There was one big problem: Esther had no way of interceding with the king, or even speaking with him.
“All the king’s officials and the people of the royal provinces know that for any man or woman who approaches the king in the inner court without being summoned the king has but one law: that they be put to death unless the king extends the gold scepter to them and spares their lives. But thirty days have passed since I was called to go to the king.”
Even though she was the Queen of Persia, even she could not seek the king without permission. We know how “trigger happy” the king was when it came to punishing his last wife! It had been more than a month since the last time Esther had seen her husband. Would he call for her in time or should she risk death by going to him.
After three days of planning, praying, and fasting, Esther decided to brave a visit. She may have been thinking that she was a dead woman already, so why does it matter? Her fateful visit to the king’s court must have been terrifying:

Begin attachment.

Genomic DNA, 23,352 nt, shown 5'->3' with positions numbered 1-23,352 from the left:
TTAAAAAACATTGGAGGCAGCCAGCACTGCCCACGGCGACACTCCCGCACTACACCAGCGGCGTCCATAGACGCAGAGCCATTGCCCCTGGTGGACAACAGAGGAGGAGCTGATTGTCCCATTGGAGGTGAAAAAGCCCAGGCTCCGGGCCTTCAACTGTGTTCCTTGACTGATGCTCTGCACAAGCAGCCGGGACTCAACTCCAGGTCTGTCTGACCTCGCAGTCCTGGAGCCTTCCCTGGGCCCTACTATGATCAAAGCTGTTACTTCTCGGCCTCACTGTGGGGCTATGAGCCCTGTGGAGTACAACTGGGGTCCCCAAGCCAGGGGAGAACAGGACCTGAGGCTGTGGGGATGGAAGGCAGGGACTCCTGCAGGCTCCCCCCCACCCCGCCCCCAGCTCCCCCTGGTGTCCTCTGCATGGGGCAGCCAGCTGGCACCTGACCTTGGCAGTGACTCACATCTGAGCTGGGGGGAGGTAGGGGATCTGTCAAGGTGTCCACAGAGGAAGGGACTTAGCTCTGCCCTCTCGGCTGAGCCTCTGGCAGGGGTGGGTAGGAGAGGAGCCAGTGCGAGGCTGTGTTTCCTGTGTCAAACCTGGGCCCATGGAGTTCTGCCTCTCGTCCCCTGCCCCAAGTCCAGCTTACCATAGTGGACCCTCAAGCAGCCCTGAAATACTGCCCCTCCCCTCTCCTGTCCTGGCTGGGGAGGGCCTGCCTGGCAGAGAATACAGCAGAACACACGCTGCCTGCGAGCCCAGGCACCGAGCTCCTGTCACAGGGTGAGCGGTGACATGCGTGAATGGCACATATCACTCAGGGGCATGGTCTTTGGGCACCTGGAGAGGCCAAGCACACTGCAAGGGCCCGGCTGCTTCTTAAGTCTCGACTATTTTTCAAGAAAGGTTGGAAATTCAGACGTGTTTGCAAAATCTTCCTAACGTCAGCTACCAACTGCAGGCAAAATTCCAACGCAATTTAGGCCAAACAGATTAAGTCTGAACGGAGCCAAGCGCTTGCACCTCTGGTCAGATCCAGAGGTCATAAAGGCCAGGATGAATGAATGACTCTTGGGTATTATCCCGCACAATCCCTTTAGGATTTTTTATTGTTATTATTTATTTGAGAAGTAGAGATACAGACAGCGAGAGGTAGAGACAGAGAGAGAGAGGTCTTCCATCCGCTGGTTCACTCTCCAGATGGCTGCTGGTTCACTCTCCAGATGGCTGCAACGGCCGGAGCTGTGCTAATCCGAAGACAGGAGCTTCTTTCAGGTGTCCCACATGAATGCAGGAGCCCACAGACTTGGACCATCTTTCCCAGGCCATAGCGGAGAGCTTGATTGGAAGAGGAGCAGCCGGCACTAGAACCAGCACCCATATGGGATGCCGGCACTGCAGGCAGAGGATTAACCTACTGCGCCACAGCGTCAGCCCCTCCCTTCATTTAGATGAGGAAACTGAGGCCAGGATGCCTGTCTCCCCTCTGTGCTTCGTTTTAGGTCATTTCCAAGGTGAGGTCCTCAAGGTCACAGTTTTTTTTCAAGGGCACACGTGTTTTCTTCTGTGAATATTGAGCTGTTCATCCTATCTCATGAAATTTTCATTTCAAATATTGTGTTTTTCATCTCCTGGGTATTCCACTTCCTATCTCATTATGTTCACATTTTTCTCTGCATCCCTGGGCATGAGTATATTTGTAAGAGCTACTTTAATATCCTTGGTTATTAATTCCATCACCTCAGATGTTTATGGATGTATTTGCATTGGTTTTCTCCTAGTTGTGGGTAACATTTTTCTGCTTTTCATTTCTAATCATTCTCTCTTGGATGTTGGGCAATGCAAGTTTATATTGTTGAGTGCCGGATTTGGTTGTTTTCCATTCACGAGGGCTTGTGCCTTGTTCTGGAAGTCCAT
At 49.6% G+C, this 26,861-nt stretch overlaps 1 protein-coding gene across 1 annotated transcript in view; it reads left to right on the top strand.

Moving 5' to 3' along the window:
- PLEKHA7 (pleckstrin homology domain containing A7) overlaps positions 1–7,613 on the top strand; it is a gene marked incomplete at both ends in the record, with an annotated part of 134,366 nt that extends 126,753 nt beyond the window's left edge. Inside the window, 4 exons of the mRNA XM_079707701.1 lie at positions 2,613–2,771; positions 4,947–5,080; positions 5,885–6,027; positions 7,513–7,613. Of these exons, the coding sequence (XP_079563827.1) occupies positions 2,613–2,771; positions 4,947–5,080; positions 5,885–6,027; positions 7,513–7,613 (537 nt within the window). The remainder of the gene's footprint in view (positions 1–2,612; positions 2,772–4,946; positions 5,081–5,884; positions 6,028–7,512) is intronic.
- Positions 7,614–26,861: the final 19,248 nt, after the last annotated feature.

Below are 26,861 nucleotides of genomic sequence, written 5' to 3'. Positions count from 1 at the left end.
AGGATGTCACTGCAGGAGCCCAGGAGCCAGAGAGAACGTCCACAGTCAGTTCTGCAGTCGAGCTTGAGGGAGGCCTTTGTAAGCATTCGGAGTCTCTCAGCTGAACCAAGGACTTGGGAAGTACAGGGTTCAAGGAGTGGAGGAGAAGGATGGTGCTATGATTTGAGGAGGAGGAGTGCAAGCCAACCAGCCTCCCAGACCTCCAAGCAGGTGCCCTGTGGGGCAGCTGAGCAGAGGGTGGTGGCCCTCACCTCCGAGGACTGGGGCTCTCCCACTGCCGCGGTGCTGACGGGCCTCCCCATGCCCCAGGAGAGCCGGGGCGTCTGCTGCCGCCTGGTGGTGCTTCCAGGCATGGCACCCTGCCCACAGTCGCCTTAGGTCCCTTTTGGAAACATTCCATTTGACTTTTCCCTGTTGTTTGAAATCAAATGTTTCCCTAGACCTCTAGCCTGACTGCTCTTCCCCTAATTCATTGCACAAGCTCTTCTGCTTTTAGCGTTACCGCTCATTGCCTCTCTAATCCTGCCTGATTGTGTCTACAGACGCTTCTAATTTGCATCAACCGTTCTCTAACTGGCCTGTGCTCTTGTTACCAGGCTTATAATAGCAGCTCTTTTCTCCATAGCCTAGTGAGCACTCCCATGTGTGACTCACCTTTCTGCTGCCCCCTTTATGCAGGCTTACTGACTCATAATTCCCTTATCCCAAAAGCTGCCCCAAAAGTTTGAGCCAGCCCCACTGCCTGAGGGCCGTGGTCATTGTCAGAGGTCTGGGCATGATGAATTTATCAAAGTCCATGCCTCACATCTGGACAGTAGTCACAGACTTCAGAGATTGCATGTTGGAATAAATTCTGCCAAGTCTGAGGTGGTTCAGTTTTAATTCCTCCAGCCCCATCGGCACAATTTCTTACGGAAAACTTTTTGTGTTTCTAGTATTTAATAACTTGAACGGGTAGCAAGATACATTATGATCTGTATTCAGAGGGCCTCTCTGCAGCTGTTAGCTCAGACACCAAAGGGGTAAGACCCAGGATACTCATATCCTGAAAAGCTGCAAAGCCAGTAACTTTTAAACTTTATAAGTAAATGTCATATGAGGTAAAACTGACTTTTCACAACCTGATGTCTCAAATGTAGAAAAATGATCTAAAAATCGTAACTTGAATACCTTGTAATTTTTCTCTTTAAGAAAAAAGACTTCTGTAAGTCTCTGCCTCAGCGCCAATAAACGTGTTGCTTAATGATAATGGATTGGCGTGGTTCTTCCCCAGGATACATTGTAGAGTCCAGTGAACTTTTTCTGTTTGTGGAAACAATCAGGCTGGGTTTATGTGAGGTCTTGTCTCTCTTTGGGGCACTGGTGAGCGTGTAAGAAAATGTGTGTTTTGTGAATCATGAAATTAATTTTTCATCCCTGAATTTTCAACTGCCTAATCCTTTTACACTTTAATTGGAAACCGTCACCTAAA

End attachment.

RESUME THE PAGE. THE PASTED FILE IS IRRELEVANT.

On the third day Esther put on her royal robes and stood in the inner court of the palace, in front of the king’s hall. The king was sitting on his royal throne in the hall, facing the entrance. When he saw Queen Esther standing in the court, he was pleased with her and held out to her the gold scepter that was in his hand. So Esther approached and touched the tip of the scepter.
And, just like that, the pressure was off. Ahasuerus was happy to see her! She would not die, but up next was the most difficult part: saving her people. And she had a plan.
Coincidences in the Night
Although Esther had a goal in mind, her first steps are a little challenging to understand now. Rather than trying to convince the king to spare the Jews right away, Esther led him and Haman in something of a tease– or perhaps a delaying tactic. Her first step was to invite the pair to a banquet that she would host that day. But rather than make her request then, she delayed it further:
So the king and Haman went to the banquet Esther had prepared. As they were drinking wine, the king again asked Esther, “Now what is your petition? It will be given you. And what is your request? Even up to half the kingdom, it will be granted.”